Blount Press Row

Always Faithful

Former Marine, WB Governor Kenny proud of service

By Stefan Cooper
Editor
Blount Press Row

Marcus Kenny took a novel approach to summer workouts following his senior football season at William Blount in 1999.

Ex-Marine and former William Blount Governor Marcus Kenny lines up a chip during the Wounded Warrior Golf Tournament on Monday at Green Meadow Country Club. Photos by Jolanda Jansma

Ex-Marine and former William Blount Governor Marcus Kenny lines up a chip during the Wounded Warrior Golf Tournament on Monday at Green Meadow Country Club. Photos by Jolanda Jansma

He joined the Marines.

The intent was to prepare himself for his freshman season at Maryville College that fall. Running and lifting weights all summer struck him as a boring way to go about it. So, within days of collecting his diploma, he boarded a plane for boot camp and Parris Island, S.C.

“I would NEVER do that again,” the former Marine Corps officer said.

Serving his country again is another story.

“Definitely,” he said. “I’d do it again in a heartbeat.”

Kenny was a featured speaker at the inaugural Wounded Warrior Golf Tournament at Green Meadow Country Club on Monday.

The brainchild of former Maryville College player/retired Air Force Col. David Evans and Carson-Newman assistant coach Tony Ierulli, the tournament was organized to raise funds for the Wounded Warrior Project, which assists veterans in a variety of areas from health care to employment to support.

“I feel very strongly about our veterans being an essential part of our country getting back on track to where it should be,” Kenny said. “You’re at large disadvantage if you’re coming home and you’ve got a disability. I don’t think it really translates for a lot of people who don’t know sacrifice much beyond their front door.

“These are people that walked away from their lives and put a lot on the line. It comes with a price.”

Kenny, who deployed to Iraq after graduating from Maryville College and saw action in the battle for Fallujah, has a front row seat to the debate concerning the care for America’s veterans. His office these days is in Washington D.C., where the former Governor running back works for the Department of Defense, specializing in intelligence.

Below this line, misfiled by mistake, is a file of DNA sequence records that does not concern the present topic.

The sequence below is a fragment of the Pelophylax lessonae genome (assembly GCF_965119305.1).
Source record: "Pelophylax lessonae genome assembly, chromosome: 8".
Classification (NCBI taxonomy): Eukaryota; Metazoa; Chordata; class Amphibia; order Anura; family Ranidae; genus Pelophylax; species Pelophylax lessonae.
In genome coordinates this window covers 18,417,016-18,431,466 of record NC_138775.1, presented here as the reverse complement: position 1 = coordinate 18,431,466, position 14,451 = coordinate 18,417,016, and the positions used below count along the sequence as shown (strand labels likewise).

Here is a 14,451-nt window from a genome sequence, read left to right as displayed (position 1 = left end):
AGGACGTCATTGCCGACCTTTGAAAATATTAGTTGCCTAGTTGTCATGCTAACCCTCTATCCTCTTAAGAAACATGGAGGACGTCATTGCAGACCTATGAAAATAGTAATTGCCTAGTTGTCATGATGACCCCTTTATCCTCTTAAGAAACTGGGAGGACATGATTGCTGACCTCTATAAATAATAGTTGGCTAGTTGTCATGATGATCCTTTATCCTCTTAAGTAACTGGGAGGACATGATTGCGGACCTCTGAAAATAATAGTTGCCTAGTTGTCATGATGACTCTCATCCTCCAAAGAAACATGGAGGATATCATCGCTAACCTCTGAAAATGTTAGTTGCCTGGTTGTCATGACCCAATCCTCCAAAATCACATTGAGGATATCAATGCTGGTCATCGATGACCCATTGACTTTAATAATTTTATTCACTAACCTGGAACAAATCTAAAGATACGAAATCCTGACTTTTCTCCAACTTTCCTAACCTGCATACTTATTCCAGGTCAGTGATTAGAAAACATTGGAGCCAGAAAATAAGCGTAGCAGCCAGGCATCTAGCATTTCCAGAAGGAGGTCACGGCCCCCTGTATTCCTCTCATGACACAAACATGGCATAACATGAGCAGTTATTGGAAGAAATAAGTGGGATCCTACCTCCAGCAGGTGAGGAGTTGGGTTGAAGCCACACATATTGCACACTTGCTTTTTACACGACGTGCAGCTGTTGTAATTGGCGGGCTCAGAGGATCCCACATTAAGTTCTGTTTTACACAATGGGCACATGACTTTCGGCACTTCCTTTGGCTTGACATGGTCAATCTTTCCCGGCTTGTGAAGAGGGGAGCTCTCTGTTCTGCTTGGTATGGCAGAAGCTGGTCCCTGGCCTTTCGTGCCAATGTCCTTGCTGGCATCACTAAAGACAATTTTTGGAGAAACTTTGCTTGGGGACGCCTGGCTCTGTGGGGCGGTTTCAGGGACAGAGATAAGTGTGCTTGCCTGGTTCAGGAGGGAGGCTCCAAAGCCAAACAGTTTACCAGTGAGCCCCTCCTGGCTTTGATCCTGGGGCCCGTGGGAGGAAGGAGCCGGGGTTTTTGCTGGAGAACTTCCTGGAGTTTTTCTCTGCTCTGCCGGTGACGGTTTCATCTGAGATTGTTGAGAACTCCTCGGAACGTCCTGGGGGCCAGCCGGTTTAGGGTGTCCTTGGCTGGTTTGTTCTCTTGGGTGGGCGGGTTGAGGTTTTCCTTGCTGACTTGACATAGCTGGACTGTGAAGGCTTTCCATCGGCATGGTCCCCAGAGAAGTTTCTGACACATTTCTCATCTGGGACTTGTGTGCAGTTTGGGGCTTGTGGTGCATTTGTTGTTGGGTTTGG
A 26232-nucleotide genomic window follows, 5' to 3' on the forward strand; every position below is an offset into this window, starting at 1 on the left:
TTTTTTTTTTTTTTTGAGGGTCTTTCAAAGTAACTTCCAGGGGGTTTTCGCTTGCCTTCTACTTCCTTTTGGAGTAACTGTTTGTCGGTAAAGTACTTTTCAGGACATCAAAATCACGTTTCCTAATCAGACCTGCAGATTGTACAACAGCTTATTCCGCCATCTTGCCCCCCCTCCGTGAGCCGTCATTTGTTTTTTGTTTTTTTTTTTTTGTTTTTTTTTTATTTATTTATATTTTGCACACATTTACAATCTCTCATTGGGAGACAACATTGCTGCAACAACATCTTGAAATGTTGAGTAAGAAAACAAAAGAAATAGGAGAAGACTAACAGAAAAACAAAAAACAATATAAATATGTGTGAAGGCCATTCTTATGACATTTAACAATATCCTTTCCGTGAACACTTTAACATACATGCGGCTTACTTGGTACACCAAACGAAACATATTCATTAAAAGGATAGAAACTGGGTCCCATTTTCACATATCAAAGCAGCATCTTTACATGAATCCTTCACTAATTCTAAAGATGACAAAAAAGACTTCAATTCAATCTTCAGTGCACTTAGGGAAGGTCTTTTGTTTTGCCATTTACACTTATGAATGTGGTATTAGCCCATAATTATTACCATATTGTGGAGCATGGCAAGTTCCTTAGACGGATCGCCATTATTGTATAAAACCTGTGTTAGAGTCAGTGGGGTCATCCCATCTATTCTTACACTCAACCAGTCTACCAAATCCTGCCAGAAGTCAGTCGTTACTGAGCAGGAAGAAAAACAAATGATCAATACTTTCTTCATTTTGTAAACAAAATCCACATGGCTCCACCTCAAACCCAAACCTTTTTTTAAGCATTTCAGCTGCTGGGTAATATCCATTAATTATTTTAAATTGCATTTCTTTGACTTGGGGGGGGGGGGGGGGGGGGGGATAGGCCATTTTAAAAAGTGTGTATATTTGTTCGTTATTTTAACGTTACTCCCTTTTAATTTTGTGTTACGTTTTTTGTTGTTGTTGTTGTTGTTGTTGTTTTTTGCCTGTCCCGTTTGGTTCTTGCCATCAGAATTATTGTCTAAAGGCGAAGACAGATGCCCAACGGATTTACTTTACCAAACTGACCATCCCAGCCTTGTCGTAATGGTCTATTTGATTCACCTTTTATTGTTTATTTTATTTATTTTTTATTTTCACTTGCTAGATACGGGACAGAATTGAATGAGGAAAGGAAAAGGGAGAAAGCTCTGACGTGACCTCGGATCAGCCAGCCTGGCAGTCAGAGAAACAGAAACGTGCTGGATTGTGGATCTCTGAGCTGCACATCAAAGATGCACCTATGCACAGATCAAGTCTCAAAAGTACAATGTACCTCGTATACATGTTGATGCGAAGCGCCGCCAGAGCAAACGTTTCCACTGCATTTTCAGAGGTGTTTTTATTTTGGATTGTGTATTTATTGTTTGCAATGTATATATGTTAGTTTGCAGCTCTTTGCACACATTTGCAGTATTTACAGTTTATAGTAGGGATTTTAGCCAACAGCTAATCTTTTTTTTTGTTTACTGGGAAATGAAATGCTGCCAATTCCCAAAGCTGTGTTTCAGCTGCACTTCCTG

Kenny rose through the Marine Corps’ Officer Candidate School after beginning his career in the enlisted ranks, receiving his commission in 2004. Last December, the former Scots captain wed his girlfriend, Asheley.

As is becoming increasingly evident among America’s returning veterans, the effects of combat often transcend the physical, something she’s observed firsthand, Asheley Kenny said.

“People know about it but don’t dig deeper into what they (combat veterans) really see, and how it can effect them,” she said.

Carson-Newman assistant coach Tony Ierulli, left, and retired Air Force Col. David Evans want to make the Wounded Warrior tournament an annual event.

Carson-Newman assistant coach Tony Ierulli, left, and retired Air Force Col. David Evans want to make the Wounded Warrior tournament an annual event.

“Marcus has seen some really nasty stuff,” Evans said.

While full bore behind the concept, Kenny chafes somewhat at categorizing injured returning veterans as “wounded” warriors.

“They can take off that prosthetic and beat your (backside),” he said. “These are some of the toughest son of guns I’ve ever known.”

The wait many returning service members endure seeking medical care through the U.S. Department of Veterans Affairs has several contributing factors, Evans said.

The military simply can’t compete with the compensation physicians can generate in the private sector, he said, resulting in a shortage. Another factor is the sheer length of the wars in Afghanistan and Iraq, which rank first and second, respectively, in American history.

Afghanistan alone, 12 years and counting, outpaces World War II (3.7 years), Korea (3.1), the War of 1812 (2.5), the Mexican American War (1.8) and World War I (1.6) combined. Taken together, the wars in Iraq an Afghanistan have resulted in more than a million former service members now eligible for Veterans Affairs assistance.

“We have a system that hasn’t kept pace with the length of commitments,” Evans said.

In equally increasing numbers, there’s also the issue of helping returning veterans reenter the workforce.

“We need to take advantage of the leaders that have gone out and managed these incredibly complicated tasks,” Kenny said. “They’re moving hundreds of thousands of metric tons across the ocean, across other countries, to get to you. They’re doing this stuff through automation, with robots moving things off shelves.

“There’s something to be gained here.”

Looking back on the last 10 years, Kenny said he wouldn’t change a thing.

“You can have moments of sheer pride,” he said.

Three wonderful months in South Carolina in the summer of 1999, he says with a laugh, included.

One Comment

  1. Tony

    July 8, 2014 at 9:38 pm

    Outstanding article Stefan!!! Our players and vets really appreciate you spending the whole day with us. It was a good day for many of our veterans which also includes you who served our country in your past. I am very proud of Marcus and glad you were able to share his story with your readers!!!

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